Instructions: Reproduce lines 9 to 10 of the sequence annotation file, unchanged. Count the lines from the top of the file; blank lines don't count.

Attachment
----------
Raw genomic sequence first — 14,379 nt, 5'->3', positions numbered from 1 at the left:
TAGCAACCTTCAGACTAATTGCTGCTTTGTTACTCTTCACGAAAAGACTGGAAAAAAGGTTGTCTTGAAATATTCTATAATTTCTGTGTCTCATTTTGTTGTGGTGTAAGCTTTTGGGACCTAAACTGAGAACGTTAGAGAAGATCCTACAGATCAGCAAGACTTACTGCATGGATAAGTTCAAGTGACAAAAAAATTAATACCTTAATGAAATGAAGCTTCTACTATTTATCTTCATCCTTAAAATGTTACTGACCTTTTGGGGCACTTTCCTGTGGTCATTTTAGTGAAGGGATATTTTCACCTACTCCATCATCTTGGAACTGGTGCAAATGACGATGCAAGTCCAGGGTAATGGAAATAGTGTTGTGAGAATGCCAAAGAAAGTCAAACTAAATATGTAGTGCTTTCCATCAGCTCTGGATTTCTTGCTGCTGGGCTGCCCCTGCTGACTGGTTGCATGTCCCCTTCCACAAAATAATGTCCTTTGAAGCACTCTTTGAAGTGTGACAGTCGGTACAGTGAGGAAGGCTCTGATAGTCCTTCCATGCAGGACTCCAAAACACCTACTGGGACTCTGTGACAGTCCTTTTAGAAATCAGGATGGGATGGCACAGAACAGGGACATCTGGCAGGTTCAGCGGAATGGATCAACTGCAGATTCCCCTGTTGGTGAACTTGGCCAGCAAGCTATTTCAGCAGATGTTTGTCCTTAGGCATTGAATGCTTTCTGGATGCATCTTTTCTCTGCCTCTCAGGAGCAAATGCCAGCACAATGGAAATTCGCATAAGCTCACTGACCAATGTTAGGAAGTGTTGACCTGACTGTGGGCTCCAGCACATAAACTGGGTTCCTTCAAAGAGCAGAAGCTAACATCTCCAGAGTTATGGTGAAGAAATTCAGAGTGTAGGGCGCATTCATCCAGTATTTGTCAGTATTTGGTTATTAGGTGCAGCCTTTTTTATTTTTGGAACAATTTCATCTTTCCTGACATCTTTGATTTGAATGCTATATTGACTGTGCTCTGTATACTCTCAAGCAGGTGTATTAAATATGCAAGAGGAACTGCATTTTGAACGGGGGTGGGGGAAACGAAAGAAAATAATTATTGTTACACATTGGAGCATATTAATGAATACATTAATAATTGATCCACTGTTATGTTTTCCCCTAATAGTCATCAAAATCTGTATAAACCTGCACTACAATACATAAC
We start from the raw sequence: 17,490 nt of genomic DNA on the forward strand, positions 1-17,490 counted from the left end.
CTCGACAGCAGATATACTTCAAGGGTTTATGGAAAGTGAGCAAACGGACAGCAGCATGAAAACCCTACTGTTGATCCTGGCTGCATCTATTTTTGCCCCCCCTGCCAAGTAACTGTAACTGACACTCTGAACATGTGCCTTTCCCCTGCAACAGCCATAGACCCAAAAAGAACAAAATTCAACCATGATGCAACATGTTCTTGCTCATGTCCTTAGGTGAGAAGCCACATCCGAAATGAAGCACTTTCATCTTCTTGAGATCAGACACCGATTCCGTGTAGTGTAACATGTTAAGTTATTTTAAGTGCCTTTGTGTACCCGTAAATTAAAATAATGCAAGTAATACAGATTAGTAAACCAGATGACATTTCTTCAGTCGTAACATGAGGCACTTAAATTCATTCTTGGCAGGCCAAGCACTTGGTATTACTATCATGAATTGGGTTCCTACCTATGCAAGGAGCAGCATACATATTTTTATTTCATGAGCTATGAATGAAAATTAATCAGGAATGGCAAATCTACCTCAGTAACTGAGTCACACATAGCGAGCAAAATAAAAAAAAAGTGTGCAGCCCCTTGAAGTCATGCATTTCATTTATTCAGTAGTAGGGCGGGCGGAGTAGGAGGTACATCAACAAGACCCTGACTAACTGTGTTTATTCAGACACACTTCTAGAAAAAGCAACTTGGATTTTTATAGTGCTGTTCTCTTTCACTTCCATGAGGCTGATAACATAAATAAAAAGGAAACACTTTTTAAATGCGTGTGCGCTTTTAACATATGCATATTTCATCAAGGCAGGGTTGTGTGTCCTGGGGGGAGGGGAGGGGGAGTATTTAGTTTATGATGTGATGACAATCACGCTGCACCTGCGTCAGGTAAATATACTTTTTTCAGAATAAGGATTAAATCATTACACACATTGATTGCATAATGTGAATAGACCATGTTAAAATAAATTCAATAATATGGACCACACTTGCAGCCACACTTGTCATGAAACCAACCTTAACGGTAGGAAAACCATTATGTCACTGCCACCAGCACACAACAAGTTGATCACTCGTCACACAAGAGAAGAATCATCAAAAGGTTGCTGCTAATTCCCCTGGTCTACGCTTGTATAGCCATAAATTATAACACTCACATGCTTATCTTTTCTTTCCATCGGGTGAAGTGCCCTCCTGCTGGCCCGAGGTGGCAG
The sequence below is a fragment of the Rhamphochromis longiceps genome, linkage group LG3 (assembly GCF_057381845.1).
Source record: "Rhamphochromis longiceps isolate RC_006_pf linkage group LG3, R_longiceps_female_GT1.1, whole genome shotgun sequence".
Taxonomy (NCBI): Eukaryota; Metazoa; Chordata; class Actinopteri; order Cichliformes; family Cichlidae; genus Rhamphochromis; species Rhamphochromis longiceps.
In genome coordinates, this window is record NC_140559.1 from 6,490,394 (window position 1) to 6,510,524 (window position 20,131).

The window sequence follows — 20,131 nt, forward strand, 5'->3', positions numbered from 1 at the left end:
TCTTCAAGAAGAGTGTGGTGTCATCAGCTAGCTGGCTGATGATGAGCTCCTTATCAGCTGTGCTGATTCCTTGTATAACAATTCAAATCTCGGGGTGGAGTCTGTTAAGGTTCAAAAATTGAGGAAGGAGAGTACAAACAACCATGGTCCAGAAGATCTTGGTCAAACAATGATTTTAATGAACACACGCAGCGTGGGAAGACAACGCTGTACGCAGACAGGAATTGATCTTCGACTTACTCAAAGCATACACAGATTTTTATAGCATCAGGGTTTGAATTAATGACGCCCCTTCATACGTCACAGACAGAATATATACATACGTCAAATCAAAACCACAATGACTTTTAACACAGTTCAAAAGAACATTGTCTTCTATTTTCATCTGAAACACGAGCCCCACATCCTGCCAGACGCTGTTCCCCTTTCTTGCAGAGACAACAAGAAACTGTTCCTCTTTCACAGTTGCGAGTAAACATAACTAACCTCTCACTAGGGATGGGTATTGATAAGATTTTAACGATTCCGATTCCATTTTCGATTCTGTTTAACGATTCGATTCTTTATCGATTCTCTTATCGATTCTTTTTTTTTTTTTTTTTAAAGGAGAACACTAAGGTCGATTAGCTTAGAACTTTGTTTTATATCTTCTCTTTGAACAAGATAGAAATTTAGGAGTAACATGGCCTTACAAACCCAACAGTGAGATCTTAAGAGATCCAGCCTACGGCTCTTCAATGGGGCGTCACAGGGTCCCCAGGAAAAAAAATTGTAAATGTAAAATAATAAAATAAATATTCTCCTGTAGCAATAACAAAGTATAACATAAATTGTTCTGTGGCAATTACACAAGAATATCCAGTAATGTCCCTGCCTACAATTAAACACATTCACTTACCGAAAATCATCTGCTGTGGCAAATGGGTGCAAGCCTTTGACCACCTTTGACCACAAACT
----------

The window sequence follows — 20,131 nt, forward strand, 5'->3', positions numbered from 1 at the left end:
TCTTCAAGAAGAGTGTGGTGTCATCAGCTAGCTGGCTGATGATGAGCTCCTTATCAGCTGTGCTGATTCCTTGTATAACAATTCAAATCTCGGGGTGGAGTCTGTTAAGGTTCAAAAATTGAGGAAGGAGAGTACAAACAACCATGGTCCAGAAGATCTTGGTCAAACAATGATTTTAATGAACACACGCAGCGTGGGAAGACAACGCTGTACGCAGACAGGAATTGATCTTCGACTTACTCAAAGCATACACAGATTTTTATAGCATCAGGGTTTGAATTAATGACGCCCCTTCATACGTCACAGACAGAATATATACATACGTCAAATCAAAACCACAATGACTTTTAACACAGTTCAAAAGAACATTGTCTTCTATTTTCATCTGAAACACGAGCCCCACATCCTGCCAGACGCTGTTCCCCTTTCTTGCAGAGACAACAAGAAACTGTTCCTCTTTCACAGTTGCGAGTAAACATAACTAACCTCTCACTAGGGATGGGTATTGATAAGATTTTAACGATTCCGATTCCATTTTCGATTCTGTTTAACGATTCGATTCTTTATCGATTCTCTTATCGATTCTTTTTTTTTTTTTTTTTAAAGGAGAACACTAAGGTCGATTAGCTTAGAACTTTGTTTTATATCTTCTCTTTGAACAAGATAGAAATTTAGGAGTAACATGGCCTTACAAACCCAACAGTGAGATCTTAAGAGATCCAGCCTACGGCTCTTCAATGGGGCGTCACAGGGTCCCCAGGAAAAAAAATTGTAAATGTAAAATAATAAAATAAATATTCTCCTGTAGCAATAACAAAGTATAACATAAATTGTTCTGTGGCAATTACACAAGAATATCCAGTAATGTCCCTGCCTACAATTAAACACATTCACTTACCGAAAATCATCTGCTGTGGCAAATGGGTGCAAGCCTTTGACCACCTTTGACCACAAACT